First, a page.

The following text is copyright 1998 by Network World, permission is hearby given for reproduction, as long as attribution is given and this notice is included.

Why can't we all get along?

By Scott Bradner
Network World, 12/21/98

I'm writing this column in a bright pink hotel near Walt Disney
World on the Sunday between the 43rd Internet Engineering Task
Force (IETF) meeting and the International Telecommunication
Union technical standards group's (ITU-T) IP Telccom meeting.

In the spirit of cooperation, the ITU-T scheduled its meeting for the
week after the IETF event and held it in the same hotel so people
could attend both meetings. Cooperation between the growing
number of standards bodies dealing with different aspects of the
Internet protocol suite was one of the topics of conversation at the
IETF meeting and promised to be a big issue at the ITU-T gathering.

Just about all the work done by the IETF and World Wide Web
Consortium (W3C) is Internet-related and has been for years.

For other groups, the Internet has been a sometimes important issue
but often a peripheral one. Among these groups are the ITU-T,
which has been working on H.323 and other IP telephony standards
for the past few years, and the International Standards Organization
(ISO), which has been working on Internet routing standards.

With so many people focused on the convergence of voice, data and
video traffic onto IP networks, cooperation between standards bodies
has become an ever more important concern.

At one level, cooperation between standards bodies can be easy. As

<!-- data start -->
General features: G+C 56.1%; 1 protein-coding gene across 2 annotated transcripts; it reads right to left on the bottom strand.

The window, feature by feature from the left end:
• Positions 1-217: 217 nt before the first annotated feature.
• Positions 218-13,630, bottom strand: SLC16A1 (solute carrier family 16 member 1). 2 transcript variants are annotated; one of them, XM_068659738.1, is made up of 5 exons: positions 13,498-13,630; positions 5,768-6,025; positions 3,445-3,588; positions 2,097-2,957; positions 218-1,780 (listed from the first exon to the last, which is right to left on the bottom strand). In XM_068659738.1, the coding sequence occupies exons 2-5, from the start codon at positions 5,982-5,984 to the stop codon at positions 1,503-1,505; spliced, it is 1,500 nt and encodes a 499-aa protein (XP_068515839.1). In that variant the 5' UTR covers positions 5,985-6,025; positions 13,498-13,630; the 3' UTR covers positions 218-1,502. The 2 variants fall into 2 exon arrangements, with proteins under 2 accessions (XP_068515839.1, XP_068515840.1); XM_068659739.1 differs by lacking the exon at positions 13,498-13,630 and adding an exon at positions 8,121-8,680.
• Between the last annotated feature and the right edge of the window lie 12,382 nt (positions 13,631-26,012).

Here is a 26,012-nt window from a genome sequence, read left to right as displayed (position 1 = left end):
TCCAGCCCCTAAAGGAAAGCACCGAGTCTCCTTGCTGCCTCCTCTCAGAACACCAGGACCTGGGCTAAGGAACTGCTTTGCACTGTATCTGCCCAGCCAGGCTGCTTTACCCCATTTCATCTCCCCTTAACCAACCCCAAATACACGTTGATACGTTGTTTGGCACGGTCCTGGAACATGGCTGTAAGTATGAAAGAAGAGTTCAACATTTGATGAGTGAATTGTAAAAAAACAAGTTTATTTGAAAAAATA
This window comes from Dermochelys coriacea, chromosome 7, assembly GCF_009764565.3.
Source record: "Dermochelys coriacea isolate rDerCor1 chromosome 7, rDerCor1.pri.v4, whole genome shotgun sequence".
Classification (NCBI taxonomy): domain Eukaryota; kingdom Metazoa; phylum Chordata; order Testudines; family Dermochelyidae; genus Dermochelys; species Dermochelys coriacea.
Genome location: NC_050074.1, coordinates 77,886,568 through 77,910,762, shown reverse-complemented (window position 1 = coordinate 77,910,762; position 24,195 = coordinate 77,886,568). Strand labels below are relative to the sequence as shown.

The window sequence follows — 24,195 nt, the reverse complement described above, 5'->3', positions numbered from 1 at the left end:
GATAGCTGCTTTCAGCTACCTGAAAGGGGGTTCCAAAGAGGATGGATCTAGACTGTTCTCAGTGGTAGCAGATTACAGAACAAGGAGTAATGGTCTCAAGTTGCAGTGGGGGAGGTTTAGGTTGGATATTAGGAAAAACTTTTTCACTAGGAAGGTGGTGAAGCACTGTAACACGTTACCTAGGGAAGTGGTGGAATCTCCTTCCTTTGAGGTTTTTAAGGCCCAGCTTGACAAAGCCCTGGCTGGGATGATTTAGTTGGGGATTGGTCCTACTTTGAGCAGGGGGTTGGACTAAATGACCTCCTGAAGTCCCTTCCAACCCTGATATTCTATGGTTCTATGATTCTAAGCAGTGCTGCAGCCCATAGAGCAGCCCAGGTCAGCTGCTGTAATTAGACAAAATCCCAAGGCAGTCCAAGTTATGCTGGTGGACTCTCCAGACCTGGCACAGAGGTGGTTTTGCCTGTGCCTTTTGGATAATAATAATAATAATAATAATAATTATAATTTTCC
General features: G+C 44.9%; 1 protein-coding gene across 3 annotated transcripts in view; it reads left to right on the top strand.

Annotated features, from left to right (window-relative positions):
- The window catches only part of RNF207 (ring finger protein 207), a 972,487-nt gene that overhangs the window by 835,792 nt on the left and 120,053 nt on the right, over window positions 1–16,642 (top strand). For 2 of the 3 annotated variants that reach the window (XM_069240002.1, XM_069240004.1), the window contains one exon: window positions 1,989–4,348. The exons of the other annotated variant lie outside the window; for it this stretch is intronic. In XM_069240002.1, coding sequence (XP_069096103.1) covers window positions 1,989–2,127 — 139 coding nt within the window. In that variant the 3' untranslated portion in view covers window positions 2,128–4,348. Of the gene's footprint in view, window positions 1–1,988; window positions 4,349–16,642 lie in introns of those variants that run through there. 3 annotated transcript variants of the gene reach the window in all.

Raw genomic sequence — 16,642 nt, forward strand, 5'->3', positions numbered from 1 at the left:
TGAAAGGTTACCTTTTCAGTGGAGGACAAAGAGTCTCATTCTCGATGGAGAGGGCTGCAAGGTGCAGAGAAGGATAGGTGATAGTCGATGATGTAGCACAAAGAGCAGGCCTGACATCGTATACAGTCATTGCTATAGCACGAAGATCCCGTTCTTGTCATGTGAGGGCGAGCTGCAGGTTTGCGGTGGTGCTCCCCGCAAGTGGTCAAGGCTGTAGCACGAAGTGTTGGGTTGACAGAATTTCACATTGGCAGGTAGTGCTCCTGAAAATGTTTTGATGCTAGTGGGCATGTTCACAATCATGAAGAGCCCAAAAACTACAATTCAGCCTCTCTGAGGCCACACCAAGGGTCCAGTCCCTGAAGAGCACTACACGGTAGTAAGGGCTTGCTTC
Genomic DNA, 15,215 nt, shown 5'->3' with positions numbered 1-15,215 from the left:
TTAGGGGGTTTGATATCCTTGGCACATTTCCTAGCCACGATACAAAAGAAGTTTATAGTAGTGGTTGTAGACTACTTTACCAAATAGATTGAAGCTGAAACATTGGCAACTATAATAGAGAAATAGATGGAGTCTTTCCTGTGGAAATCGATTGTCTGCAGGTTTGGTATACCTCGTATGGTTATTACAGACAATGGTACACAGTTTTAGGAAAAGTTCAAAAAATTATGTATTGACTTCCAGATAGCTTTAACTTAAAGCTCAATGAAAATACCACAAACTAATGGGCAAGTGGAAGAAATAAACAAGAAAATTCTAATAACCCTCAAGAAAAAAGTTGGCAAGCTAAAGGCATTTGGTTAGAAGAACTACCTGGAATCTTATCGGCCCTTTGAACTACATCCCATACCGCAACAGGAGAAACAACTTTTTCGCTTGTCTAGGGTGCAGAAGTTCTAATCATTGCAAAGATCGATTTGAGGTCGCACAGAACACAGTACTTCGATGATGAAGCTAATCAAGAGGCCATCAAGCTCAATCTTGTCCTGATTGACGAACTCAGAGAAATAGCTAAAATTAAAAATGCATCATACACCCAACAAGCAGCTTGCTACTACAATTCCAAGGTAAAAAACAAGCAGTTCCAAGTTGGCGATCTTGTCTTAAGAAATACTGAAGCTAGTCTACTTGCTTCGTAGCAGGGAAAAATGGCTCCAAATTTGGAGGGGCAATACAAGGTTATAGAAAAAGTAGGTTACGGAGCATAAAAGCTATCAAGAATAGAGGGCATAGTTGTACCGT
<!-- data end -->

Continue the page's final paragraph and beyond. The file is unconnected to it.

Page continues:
the W3C's Jim Getties put it during the IETF plenary when the issue
of cooperation came up: "Them is us." In other words, many IETF
attendees regularly participate in other standards groups.

But many standards groups are nervous about such cooperation.
That's because it can be hard to tell if an opinion or proposal
represents another standards body's official stand or is just the
opinion of an individual. The IETF has issues with receiving official
communication from other standards groups, because we at the IETF
treat everything as if it comes from individuals and give no additional
weight to official statements.

The IETF has come a long way in the last five years on the
cooperation front.

Fred Baker, the IETF chairman, received one of the biggest rounds
of applause during the recent meeting's plenary session when he
mentioned how well the IETF and ITU have been working together.
Cooperation can be a good thing if both sides understand how to do
it, which the ITU does. For example, the ITU and IETF were able to
agree on a single Internet fax standard. However, working together
is not a panacea. There are times when the underlying architectural
assumptions of the two groups are so different there is no way to
agree on a single approach. In these cases, the marketplace must be
the final arbitrator.

I do not expect that working out the balance between turf and
cooperation will be easy, but it is important, and it will be an ongoing
issue and occasionally will become quite a bitter one.

Disclaimer: Harvard, like many universities, has been defined as a
turf battle over parking spaces being fought under a common name.
But the above battle has nothing to do with Harvard.